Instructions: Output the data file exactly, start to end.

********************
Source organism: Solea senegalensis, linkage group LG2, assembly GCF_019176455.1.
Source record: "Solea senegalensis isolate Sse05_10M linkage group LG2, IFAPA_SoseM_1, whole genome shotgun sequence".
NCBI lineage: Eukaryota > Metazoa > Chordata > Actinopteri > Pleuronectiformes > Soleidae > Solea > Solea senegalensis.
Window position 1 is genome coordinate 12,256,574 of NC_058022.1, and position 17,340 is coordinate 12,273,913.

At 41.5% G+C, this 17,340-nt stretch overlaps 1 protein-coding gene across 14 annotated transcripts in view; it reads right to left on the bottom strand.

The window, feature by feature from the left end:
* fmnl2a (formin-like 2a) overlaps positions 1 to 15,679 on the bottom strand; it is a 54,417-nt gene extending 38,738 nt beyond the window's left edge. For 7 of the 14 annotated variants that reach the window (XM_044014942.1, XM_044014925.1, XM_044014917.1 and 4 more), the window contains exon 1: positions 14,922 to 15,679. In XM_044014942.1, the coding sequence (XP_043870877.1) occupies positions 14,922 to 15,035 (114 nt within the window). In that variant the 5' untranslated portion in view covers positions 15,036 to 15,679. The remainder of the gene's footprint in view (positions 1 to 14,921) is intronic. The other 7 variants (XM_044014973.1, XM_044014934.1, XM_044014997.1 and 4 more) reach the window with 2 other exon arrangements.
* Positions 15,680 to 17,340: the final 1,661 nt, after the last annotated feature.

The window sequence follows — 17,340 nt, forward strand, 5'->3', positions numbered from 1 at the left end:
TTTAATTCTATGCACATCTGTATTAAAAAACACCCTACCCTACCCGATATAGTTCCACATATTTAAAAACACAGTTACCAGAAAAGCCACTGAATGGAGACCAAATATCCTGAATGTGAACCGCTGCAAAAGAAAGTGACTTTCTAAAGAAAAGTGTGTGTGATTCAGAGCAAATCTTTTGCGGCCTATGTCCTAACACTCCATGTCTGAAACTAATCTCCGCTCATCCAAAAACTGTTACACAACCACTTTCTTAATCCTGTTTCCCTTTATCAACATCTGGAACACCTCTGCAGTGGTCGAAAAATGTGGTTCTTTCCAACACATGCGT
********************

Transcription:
Source organism: Solea senegalensis, linkage group LG2, assembly GCF_019176455.1.
Source record: "Solea senegalensis isolate Sse05_10M linkage group LG2, IFAPA_SoseM_1, whole genome shotgun sequence".
NCBI lineage: Eukaryota > Metazoa > Chordata > Actinopteri > Pleuronectiformes > Soleidae > Solea > Solea senegalensis.
Window position 1 is genome coordinate 12,256,574 of NC_058022.1, and position 17,340 is coordinate 12,273,913.

At 41.5% G+C, this 17,340-nt stretch overlaps 1 protein-coding gene across 14 annotated transcripts in view; it reads right to left on the bottom strand.

The window, feature by feature from the left end:
* fmnl2a (formin-like 2a) overlaps positions 1 to 15,679 on the bottom strand; it is a 54,417-nt gene extending 38,738 nt beyond the window's left edge. For 7 of the 14 annotated variants that reach the window (XM_044014942.1, XM_044014925.1, XM_044014917.1 and 4 more), the window contains exon 1: positions 14,922 to 15,679. In XM_044014942.1, the coding sequence (XP_043870877.1) occupies positions 14,922 to 15,035 (114 nt within the window). In that variant the 5' untranslated portion in view covers positions 15,036 to 15,679. The remainder of the gene's footprint in view (positions 1 to 14,921) is intronic. The other 7 variants (XM_044014973.1, XM_044014934.1, XM_044014997.1 and 4 more) reach the window with 2 other exon arrangements.
* Positions 15,680 to 17,340: the final 1,661 nt, after the last annotated feature.

The window sequence follows — 17,340 nt, forward strand, 5'->3', positions numbered from 1 at the left end:
TTTAATTCTATGCACATCTGTATTAAAAAACACCCTACCCTACCCGATATAGTTCCACATATTTAAAAACACAGTTACCAGAAAAGCCACTGAATGGAGACCAAATATCCTGAATGTGAACCGCTGCAAAAGAAAGTGACTTTCTAAAGAAAAGTGTGTGTGATTCAGAGCAAATCTTTTGCGGCCTATGTCCTAACACTCCATGTCTGAAACTAATCTCCGCTCATCCAAAAACTGTTACACAACCACTTTCTTAATCCTGTTTCCCTTTATCAACATCTGGAACACCTCTGCAGTGGTCGAAAAATGTGGTTCTTTCCAACACATGCGT